How to close 13 acquisitions in four years

For most businesses, closing an acquisition is a process fraught with difficulty before, during and after. But for experienced dealmaker Patrick Gallagher, it's how he is building CitySprint into a dominant player in the same-day distribution market.

Having secured the backing of private equity firm Dunedin in 2010, courier service CitySprint has embarked upon a buy-and-build strategy led by chief executive Patrick Gallagher. His record of closing an average of three deals a year was enough for him to pick up Dealmaker of the Year at the GrowthBusiness M&A Awards 2014.

His business provides same-day distribution in the UK, provided by a fleet of self-employed couriers. Its corporate transaction activity has been part of an effort to buy scale through absorbing local suppliers.

Gallagher’s description of what he and CitySprint are looking for when it comes to acquisition is simple. ‘For us personally, we want to continue to be a light asset as we are in a peaks and troughs type industry – so having fixed costs isn’t good,’ he explains.

‘We want to be more nimble, and to that we need to have flexibility in our cost model – hence we’re not looking to acquire property, or vehicles or any fixed costs.’

What the dealmaker is always on the look out for is customer bases, or the good will of the business as he describes it. With that being quite a fragile element of any company, Gallagher describes CitySprint as kind of like a party gatecrasher who hasn’t been invited.

Key to ensuring an acquisition is successful, he says, is by showing existing customers at the purchased companies that there is some value add – in CitySprint’s case through technology, service delivery or responsiveness.

CitySpint same-day delivery business

CitySprint has used acquisitions to build up its geographic coverage

Sizing up a possible new acquisition involves an examination of the target’s client list. If any one makes up more than 10-15 per cent of revenues Gallagher and his team drill down further. Not that the reliance on one or a number of clients will put him off – one recent deal saw one client responsible for 50 per cent or revenue – but the due diligence process allows for solid engagement with the base.

‘Systems are also an issue, we want to make sure that we’ll have no interruptions due to systems problems – which can be some of the biggest issues for acquisitions,’ he adds.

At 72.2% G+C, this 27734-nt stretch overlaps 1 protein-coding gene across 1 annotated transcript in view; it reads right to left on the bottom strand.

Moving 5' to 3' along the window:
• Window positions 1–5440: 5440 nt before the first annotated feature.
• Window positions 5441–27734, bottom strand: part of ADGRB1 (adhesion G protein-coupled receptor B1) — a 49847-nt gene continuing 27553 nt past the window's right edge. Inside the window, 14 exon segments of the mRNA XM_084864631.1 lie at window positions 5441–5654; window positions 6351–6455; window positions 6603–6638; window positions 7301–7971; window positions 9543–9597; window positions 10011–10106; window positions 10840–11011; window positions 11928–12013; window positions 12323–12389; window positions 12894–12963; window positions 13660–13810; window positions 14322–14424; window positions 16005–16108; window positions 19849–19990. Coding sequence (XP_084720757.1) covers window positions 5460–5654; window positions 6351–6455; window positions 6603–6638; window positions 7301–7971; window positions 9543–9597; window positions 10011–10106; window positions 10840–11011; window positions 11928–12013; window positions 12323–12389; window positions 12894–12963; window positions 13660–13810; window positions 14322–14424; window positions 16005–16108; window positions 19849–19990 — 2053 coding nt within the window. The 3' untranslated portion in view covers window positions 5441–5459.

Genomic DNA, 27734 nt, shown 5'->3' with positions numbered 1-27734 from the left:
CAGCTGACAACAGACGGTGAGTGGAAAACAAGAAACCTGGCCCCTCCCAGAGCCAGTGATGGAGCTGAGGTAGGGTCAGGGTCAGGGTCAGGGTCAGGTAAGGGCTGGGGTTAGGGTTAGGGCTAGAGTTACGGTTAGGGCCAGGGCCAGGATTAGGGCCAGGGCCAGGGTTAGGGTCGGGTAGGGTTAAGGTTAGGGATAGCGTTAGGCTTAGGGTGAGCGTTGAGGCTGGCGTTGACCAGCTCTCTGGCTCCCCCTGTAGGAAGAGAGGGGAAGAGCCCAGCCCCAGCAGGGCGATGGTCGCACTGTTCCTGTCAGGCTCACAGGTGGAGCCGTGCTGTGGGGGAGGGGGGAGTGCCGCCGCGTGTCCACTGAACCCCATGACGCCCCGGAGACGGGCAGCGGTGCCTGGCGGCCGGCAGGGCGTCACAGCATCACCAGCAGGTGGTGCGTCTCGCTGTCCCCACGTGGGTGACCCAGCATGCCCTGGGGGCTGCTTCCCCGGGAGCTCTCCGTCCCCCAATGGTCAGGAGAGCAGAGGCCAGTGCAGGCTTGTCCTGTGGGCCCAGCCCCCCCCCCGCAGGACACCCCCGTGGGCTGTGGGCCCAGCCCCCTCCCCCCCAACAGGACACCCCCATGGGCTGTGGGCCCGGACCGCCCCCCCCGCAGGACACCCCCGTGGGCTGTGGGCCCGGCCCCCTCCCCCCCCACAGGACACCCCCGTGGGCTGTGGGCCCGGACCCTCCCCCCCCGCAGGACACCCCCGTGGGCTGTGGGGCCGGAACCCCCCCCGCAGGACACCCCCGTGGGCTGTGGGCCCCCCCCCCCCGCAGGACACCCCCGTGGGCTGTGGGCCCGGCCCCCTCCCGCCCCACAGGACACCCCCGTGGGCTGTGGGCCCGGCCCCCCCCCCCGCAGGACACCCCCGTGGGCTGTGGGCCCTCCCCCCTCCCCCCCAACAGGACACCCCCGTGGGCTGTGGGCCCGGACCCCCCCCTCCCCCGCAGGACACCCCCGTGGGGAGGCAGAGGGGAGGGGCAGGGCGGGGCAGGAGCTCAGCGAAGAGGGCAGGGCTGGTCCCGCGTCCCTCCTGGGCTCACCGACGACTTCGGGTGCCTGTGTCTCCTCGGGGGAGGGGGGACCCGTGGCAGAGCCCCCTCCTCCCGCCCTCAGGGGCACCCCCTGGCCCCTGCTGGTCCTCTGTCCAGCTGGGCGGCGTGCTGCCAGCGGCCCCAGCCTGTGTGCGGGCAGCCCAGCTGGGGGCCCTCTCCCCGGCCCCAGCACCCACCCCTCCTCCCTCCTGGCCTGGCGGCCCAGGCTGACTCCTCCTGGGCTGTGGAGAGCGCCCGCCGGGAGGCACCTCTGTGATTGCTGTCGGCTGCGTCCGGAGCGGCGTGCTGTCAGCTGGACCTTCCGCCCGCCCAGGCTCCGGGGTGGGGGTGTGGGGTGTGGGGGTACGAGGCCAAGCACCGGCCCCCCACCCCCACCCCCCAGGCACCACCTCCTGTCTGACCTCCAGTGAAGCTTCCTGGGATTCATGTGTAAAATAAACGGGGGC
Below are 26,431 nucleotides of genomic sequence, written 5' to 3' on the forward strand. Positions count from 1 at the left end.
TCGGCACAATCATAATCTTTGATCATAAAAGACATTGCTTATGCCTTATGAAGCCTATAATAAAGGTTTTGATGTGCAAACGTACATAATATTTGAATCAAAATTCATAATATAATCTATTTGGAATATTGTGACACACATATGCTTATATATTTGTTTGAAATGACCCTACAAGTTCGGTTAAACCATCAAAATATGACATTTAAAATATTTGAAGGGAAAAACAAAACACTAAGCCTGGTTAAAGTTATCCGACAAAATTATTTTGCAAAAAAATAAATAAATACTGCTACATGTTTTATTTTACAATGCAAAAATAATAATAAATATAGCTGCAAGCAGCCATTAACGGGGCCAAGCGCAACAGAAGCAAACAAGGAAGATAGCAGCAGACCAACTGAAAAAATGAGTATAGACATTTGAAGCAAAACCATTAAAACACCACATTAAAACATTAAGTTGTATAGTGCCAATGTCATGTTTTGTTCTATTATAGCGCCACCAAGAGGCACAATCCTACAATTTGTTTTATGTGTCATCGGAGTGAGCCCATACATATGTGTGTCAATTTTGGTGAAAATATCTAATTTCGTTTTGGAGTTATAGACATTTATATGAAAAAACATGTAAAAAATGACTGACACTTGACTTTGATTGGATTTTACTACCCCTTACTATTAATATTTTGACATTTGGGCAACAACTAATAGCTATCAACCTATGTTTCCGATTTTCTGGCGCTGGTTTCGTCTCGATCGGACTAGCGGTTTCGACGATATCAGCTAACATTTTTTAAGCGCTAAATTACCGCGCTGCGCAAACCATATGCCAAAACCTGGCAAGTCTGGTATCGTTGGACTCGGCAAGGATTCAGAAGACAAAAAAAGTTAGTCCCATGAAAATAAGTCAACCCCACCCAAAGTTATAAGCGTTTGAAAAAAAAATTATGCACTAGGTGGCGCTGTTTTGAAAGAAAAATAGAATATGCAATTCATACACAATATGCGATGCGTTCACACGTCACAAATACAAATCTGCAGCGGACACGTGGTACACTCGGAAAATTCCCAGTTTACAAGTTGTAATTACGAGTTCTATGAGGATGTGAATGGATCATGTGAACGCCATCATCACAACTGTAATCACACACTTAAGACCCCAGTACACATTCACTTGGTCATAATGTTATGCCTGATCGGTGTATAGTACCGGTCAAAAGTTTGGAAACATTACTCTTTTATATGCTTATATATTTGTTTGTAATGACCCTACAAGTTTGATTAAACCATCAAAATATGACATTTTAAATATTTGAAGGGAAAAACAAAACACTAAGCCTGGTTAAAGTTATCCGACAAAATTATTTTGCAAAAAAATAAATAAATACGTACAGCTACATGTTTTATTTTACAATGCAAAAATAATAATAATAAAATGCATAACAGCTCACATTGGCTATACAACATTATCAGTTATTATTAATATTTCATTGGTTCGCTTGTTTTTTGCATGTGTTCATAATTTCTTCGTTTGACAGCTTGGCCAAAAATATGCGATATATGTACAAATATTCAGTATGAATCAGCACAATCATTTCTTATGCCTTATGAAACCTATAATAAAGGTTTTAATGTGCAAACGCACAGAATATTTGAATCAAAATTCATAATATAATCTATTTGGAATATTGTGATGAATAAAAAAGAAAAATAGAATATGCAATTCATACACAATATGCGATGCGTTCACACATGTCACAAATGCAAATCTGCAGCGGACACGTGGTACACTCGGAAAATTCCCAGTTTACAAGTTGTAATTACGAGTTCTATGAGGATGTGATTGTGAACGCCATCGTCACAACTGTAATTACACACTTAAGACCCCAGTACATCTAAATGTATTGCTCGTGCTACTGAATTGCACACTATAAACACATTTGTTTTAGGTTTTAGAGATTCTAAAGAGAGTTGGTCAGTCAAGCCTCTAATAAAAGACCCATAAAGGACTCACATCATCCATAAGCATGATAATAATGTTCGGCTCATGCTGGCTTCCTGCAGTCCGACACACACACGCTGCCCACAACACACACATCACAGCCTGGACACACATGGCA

Industry accolade

The past year, for which Gallagher was recognised at the M&A Awards, was a period involving three deals – all regional players now adding to the scale of CitySprint’s operation. Its last deal, in October, saw Southampton-based courier firm Dash-it snapped up.

Rather than slowing down his acquisition activity now, Gallagher says that the pipeline of possible new deals has never been so full.

‘When we began this journey with Dunedin in 2010 the economy was quite depressed, but that was understood,’ he says.

‘However, we knew there would be opportunities to acquire because of that. We thought that when there was an improvement in the economy those deals might dry up as prices increase, but this hasn’t been the case.’

More on CitySprint acquisitions:

Dunedin, which also picked up a prize at the M&A Awards 2014 in the shape of Private Equity House of the Year, was one of eight other private equity firms that Gallagher first sat down with – and one of three to reach the exclusive stage.

‘When it came down to it all three offers on the table were great, but Dunedin were strongest when we looked at what they would be like to work with,’ he adds.

‘They did the most due diligence, no one did more interrogation of our business. They also took the elephant in the room out by also providing some debt finance. That allowed us to move through the Christmas period and go back to the banks in the new year when we knew it would be a better situation.’

Unsurprisingly Gallagher has built up an experienced acquisitions team at the business, who implement a tried and tested commercial purchase model. While it is not a case of one size fits all, and the team must be flexible, 13 deals later and they have a pretty firm grip on implementation.

His number one piece of advice involves advisors, and picking the right one. Rather than being swayed by emotion and staying with an existing firm which has little corporate finance experience, Gallagher is firm in his belief the it’s a case of going with the ones who have done it all before. ‘It will cost you a lot with one that doesn’t really understand it,’ he warns.

With revenues up to around £112.7 million from £101.1 million the year before, growth is still being achieved through a mixture of organic and acquisitive means. Gallagher is always keeping his eye open for new targets – CitySprint’s website even has a section for ‘ambitious’ courier or distribution companies looking to exit.

Hunter Ruthven

Bernard Williamson

Hunter was the Editor for from 2012 to 2014, before moving on to Caspian Media Ltd to be Editor of Real Business.